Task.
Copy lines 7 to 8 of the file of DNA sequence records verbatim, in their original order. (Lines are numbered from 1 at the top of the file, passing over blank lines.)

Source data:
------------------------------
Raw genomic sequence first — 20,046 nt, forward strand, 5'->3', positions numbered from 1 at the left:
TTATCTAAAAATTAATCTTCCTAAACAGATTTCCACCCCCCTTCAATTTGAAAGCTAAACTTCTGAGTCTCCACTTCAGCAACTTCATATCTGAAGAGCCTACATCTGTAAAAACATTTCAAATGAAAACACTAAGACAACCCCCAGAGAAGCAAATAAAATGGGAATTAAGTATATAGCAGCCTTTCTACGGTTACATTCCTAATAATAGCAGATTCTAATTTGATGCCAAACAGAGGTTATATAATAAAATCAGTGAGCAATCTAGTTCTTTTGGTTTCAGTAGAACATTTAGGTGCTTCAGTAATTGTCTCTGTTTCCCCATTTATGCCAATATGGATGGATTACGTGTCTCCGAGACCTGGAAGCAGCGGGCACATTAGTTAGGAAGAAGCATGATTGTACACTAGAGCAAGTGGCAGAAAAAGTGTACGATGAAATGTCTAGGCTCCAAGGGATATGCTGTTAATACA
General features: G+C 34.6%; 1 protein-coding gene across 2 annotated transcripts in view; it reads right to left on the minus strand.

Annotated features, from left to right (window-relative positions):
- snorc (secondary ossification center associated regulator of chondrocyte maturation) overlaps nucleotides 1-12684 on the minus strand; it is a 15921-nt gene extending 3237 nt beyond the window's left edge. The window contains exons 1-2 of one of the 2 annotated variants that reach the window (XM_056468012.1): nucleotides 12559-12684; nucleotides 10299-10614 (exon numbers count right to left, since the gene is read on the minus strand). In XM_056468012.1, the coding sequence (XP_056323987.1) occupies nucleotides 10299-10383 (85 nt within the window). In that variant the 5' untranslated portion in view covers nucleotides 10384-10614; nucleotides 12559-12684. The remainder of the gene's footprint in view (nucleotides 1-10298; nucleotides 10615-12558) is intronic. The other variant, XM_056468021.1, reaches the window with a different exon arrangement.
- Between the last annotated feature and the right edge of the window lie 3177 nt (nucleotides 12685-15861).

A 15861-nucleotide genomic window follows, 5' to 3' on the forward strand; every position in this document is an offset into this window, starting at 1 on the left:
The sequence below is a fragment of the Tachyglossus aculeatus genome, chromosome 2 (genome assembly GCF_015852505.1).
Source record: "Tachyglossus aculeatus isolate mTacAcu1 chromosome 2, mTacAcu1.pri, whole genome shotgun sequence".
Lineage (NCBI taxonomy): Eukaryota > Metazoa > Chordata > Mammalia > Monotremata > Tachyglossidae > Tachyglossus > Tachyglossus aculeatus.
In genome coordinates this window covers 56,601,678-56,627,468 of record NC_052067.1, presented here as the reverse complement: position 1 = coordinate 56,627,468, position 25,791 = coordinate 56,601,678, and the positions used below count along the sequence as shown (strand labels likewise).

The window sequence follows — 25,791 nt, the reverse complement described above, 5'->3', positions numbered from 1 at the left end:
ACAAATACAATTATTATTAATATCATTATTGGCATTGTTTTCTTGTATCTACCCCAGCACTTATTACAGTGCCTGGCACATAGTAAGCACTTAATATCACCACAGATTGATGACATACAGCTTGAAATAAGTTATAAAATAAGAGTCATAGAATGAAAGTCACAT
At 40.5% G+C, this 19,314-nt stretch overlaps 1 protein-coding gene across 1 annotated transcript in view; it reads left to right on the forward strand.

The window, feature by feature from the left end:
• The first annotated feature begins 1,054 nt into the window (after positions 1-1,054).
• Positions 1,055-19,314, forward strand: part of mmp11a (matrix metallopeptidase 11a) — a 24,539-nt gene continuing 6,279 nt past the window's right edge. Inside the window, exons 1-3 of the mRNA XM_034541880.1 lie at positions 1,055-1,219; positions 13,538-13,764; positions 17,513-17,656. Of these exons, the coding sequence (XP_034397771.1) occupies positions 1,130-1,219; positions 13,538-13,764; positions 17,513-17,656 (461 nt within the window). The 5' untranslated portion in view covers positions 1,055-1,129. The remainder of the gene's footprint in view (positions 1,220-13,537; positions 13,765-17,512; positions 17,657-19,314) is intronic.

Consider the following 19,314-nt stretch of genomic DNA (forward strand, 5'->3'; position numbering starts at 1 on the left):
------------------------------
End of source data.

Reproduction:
A 15861-nucleotide genomic window follows, 5' to 3' on the forward strand; every position in this document is an offset into this window, starting at 1 on the left:
The sequence below is a fragment of the Tachyglossus aculeatus genome, chromosome 2 (genome assembly GCF_015852505.1).